Australian Scientists Demand Apology From Business Leader For ‘slur’ On Their Profession

CREDIT: ABC It would seem the extreme fires , record-breaking heat , and ongoing drought are starting to affect behavior in Australia. First their new Prime Minister, Tony Abbott, sparks a global response from the likes of Al Gore and U.N. Climate Chief Christiana Figueres to his off-base remarks about climate change having no impact on bushfires. Then a study finds that one-third of the articles in Australias major newspapers reject or cast doubt on climate science. And now a high-profile business leader in Australia has galvanized climate scientists, normally a non-confrontational bunch, to call publicly for an apology after accusing their profession of lacking integrity. David Murray, former head of Australias Commonwealth Bank from 1992 to 2005 and inaugural Chairman of the Australian Government Future Fund from 2006 to 2012, told ABC Lateline earlier this week that theres been a breakdown in integrity in the science of climate change and that the climate problem is severely overstated. According to Market Watch, since January 2008 Australias Commonwealth Bank has loaned AU$1,503 million to coal ports and liquefied natural gas plants along Australias Eastern seaboard, where major fossil fuel development is harming the Great Barrier Reef. The Australian Greens Party estimates that the Future Fund, meant for investment in the future of Australia, holds around AU$2.5 billion of its assets in fossil fuels, or around three percent of its portfolio. During the interview Murray was asked what it would take to convince him of the science of climate change. He responded When I see some evidence of integrity amongst the scientists themselves: I often look at systems and behaviors as a way of judging something, and in this case, to watch the accusations that fly between these people suggests theres been a breakdown in integrity in the science. The Australian Meteorological and Oceanographic Society was quick to respond to Murrays accusations about other people making too many accusations. In an open letter , AMOS described the remarks as a serious slur and called for Murray to withdraw the remarks. In 2011 Murray was reported as saying : [Carbon dioxide] has got nothing to do with pollution. Carbon dioxide is not a pollutant. It is colorless and odorless. It is a tiny proportion of greenhouse gases. There is no correlation between warming and carbon dioxide. September 2013 was easily Australias warmest September on record, at nearly five degrees Fahrenheit above average. It also marked Australias record for warmest 12-month period for the second consecutive month. Tags:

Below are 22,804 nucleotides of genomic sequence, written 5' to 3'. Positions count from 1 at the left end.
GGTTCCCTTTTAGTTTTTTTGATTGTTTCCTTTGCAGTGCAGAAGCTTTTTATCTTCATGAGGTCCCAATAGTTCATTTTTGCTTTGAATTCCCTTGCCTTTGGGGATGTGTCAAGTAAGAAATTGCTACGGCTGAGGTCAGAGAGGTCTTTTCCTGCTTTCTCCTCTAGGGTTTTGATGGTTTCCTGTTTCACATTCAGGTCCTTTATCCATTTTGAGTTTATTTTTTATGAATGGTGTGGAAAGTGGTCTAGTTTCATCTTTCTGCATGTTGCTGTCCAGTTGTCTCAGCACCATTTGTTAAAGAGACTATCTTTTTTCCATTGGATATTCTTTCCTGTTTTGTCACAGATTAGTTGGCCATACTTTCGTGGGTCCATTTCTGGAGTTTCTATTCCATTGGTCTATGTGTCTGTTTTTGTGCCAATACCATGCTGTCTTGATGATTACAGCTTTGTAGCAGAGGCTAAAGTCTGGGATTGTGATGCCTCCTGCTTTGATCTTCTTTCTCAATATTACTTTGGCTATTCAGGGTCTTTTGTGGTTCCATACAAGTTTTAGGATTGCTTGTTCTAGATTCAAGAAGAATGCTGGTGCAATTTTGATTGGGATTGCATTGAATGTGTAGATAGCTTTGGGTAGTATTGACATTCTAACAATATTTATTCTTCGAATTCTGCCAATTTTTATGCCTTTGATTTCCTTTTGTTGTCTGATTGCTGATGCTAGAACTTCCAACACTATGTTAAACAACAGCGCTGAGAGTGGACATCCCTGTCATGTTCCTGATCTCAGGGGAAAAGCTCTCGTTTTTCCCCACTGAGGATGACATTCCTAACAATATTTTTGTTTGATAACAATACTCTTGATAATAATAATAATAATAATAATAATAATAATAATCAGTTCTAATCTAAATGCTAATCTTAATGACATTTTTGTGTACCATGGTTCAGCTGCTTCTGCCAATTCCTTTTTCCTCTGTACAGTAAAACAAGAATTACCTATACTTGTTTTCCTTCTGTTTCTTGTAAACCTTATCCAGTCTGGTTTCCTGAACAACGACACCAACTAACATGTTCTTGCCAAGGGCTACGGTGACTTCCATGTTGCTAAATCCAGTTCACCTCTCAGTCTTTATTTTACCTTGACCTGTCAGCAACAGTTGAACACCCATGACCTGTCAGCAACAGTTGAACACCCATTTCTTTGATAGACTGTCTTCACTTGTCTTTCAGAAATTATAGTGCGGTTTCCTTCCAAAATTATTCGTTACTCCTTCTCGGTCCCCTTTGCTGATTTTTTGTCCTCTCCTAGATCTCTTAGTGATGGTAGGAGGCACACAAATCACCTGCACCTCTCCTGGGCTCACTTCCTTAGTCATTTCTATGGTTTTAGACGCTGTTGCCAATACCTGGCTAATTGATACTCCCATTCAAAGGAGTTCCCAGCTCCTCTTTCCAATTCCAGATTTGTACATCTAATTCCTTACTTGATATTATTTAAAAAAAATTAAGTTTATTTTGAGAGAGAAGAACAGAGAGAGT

More women entering mortuary science profession

In Utah, there is only one mortuary school in the state, and its a part of Salt Lake Community College. They started the program two years ago, and Program Director David Hess said there were more women than men who graduated in their first class, and more women than men applying to the program. Female mortuary science graduates from Salt Lake Community College had a variety of reasons for entering the program. Laurie Thomas said, What really drew me in was the service that you provide to the families. Madison VanDenBerghe said it was more technical for her. Really the initial draw was the science, she said. Kristal Hyde adds, Just the thought of helping families. ShelLee Hansen states, Its most important for the grieving process I think to have that goodbye. Some may not see the natural fit of women working with the deceased and their family members, but Hess said women bring different strengths to the industry than men do. The skills they bring, the talents they bring to this profession fit right in with the caring, the service, and taking care of people, he said. Thomas agreed. We have the natural empathy, we know how to do makeup, and we just, I think, are more relatable, she said. For the past century, or even longer, mortuary science has been dominated by men, but if you look further into history, it used to be a womans job to work with the deceased. In ancient history, even where it was mostly a womans job to take care of the deceased, individuals in the family, and for whatever reason society phases in and out of these things, and I think were in that phase right now, VanDenBerghe said. Hess said about 65 percent of students enrolled in mortuary science programs nationally are women. In Utah, after students graduate, they are required pass state board exams and then put in 2,000 hours and do at least 50 embalmings during a licensed internship before getting a full-time position.

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